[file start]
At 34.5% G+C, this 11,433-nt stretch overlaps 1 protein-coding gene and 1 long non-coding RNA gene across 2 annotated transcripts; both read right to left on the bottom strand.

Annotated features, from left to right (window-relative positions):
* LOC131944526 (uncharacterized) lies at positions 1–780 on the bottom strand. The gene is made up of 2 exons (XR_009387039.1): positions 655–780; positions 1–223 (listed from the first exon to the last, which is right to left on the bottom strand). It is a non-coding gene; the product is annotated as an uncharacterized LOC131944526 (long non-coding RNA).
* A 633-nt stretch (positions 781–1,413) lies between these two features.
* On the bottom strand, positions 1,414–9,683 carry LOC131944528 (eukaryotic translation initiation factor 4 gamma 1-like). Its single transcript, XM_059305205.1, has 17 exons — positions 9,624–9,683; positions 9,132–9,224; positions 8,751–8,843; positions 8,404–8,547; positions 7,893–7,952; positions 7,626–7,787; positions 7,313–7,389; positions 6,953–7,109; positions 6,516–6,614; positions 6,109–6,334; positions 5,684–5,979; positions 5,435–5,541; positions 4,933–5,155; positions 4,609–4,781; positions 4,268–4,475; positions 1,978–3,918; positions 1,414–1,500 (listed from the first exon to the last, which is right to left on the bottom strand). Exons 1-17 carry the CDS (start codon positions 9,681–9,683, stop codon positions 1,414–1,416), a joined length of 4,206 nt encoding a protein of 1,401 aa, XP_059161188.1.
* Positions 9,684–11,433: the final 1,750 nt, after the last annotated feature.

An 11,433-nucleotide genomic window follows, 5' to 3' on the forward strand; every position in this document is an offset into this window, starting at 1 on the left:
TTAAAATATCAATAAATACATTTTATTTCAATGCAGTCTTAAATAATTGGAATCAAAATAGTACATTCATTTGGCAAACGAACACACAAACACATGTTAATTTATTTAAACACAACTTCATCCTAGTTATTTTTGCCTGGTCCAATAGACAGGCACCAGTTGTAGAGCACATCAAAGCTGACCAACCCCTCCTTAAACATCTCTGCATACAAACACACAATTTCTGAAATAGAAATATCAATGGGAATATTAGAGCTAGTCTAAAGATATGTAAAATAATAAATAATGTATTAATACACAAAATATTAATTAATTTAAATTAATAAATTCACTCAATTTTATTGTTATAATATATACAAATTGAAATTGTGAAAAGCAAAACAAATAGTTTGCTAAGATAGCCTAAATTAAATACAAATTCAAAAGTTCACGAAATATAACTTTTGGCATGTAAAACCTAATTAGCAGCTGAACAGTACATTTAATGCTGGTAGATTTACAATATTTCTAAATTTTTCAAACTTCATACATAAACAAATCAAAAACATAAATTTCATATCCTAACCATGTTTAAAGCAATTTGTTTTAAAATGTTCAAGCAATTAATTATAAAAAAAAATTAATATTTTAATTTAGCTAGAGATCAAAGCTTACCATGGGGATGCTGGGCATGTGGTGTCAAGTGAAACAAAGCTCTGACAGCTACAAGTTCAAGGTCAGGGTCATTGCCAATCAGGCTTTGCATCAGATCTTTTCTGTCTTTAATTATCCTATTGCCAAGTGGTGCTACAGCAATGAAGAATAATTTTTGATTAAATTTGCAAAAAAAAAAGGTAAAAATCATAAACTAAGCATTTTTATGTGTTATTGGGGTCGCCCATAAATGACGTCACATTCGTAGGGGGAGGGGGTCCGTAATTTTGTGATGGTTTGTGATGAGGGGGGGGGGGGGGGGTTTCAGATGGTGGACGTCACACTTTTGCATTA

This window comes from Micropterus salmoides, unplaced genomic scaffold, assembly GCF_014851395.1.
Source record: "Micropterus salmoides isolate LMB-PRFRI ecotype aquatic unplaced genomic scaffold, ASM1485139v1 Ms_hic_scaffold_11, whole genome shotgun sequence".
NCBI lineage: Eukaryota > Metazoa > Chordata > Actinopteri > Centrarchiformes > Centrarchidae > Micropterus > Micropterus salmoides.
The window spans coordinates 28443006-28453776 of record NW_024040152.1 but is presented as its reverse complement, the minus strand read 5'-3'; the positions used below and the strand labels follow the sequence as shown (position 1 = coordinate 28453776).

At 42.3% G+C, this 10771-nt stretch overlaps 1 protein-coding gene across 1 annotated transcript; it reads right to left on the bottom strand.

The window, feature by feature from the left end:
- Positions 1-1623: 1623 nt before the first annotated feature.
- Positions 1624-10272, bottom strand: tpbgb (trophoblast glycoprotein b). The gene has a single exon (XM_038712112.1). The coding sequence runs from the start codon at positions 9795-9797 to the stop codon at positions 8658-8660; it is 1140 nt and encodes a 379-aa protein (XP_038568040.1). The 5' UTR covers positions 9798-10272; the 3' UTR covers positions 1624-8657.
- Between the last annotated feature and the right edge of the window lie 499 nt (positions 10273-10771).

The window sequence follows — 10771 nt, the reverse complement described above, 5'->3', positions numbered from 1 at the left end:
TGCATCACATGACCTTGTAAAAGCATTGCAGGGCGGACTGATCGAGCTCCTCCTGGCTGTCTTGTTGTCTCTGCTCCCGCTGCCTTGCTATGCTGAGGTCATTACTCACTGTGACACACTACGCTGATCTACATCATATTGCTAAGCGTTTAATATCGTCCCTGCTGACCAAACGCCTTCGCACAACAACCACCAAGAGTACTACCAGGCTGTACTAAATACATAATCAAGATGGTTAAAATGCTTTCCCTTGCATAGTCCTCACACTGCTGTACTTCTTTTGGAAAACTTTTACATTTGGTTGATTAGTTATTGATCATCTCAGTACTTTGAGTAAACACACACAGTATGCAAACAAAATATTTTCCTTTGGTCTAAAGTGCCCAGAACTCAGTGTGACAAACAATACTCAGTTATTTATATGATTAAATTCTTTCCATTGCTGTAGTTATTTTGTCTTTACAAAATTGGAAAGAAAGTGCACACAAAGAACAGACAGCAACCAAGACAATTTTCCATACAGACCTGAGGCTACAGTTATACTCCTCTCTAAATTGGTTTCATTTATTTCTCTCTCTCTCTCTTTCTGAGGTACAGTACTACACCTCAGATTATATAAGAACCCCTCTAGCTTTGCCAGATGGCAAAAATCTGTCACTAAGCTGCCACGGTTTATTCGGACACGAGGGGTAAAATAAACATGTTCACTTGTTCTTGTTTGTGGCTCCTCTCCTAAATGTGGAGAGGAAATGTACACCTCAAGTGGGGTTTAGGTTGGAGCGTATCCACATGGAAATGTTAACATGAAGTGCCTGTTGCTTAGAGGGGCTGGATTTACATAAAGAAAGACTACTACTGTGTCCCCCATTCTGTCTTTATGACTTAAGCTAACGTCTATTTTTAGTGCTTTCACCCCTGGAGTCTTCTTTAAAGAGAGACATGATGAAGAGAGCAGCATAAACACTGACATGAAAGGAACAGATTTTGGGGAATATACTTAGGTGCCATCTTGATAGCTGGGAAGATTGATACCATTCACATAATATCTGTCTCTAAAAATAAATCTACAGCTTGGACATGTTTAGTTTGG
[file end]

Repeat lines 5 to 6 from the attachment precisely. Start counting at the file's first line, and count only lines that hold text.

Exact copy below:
* On the bottom strand, positions 1,414–9,683 carry LOC131944528 (eukaryotic translation initiation factor 4 gamma 1-like). Its single transcript, XM_059305205.1, has 17 exons — positions 9,624–9,683; positions 9,132–9,224; positions 8,751–8,843; positions 8,404–8,547; positions 7,893–7,952; positions 7,626–7,787; positions 7,313–7,389; positions 6,953–7,109; positions 6,516–6,614; positions 6,109–6,334; positions 5,684–5,979; positions 5,435–5,541; positions 4,933–5,155; positions 4,609–4,781; positions 4,268–4,475; positions 1,978–3,918; positions 1,414–1,500 (listed from the first exon to the last, which is right to left on the bottom strand). Exons 1-17 carry the CDS (start codon positions 9,681–9,683, stop codon positions 1,414–1,416), a joined length of 4,206 nt encoding a protein of 1,401 aa, XP_059161188.1.
* Positions 9,684–11,433: the final 1,750 nt, after the last annotated feature.